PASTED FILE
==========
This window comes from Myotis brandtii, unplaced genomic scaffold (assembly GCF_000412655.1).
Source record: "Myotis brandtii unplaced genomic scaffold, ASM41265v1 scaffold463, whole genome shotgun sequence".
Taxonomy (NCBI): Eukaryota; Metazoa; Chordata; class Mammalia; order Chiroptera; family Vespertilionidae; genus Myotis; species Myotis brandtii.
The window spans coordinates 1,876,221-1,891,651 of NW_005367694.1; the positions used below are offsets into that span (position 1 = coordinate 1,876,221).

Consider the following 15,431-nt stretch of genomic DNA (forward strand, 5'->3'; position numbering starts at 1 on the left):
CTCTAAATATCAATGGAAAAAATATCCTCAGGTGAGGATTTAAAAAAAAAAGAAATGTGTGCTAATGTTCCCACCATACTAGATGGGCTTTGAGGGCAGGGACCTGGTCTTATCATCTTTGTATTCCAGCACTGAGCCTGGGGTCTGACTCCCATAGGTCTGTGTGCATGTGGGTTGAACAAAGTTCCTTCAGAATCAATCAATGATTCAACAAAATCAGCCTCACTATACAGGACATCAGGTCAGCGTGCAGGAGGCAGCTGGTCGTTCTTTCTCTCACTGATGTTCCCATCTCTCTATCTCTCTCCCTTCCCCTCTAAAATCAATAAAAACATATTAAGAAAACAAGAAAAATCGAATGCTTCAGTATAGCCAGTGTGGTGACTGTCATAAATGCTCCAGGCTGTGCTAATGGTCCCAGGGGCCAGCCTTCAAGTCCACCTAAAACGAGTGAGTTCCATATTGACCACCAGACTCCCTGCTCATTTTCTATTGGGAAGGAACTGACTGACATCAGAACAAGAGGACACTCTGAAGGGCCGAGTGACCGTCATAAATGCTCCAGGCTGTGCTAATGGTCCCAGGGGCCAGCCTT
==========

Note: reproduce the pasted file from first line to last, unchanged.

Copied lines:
This window comes from Myotis brandtii, unplaced genomic scaffold (assembly GCF_000412655.1).
Source record: "Myotis brandtii unplaced genomic scaffold, ASM41265v1 scaffold463, whole genome shotgun sequence".
Taxonomy (NCBI): Eukaryota; Metazoa; Chordata; class Mammalia; order Chiroptera; family Vespertilionidae; genus Myotis; species Myotis brandtii.
The window spans coordinates 1,876,221-1,891,651 of NW_005367694.1; the positions used below are offsets into that span (position 1 = coordinate 1,876,221).

Consider the following 15,431-nt stretch of genomic DNA (forward strand, 5'->3'; position numbering starts at 1 on the left):
CTCTAAATATCAATGGAAAAAATATCCTCAGGTGAGGATTTAAAAAAAAAAGAAATGTGTGCTAATGTTCCCACCATACTAGATGGGCTTTGAGGGCAGGGACCTGGTCTTATCATCTTTGTATTCCAGCACTGAGCCTGGGGTCTGACTCCCATAGGTCTGTGTGCATGTGGGTTGAACAAAGTTCCTTCAGAATCAATCAATGATTCAACAAAATCAGCCTCACTATACAGGACATCAGGTCAGCGTGCAGGAGGCAGCTGGTCGTTCTTTCTCTCACTGATGTTCCCATCTCTCTATCTCTCTCCCTTCCCCTCTAAAATCAATAAAAACATATTAAGAAAACAAGAAAAATCGAATGCTTCAGTATAGCCAGTGTGGTGACTGTCATAAATGCTCCAGGCTGTGCTAATGGTCCCAGGGGCCAGCCTTCAAGTCCACCTAAAACGAGTGAGTTCCATATTGACCACCAGACTCCCTGCTCATTTTCTATTGGGAAGGAACTGACTGACATCAGAACAAGAGGACACTCTGAAGGGCCGAGTGACCGTCATAAATGCTCCAGGCTGTGCTAATGGTCCCAGGGGCCAGCCTT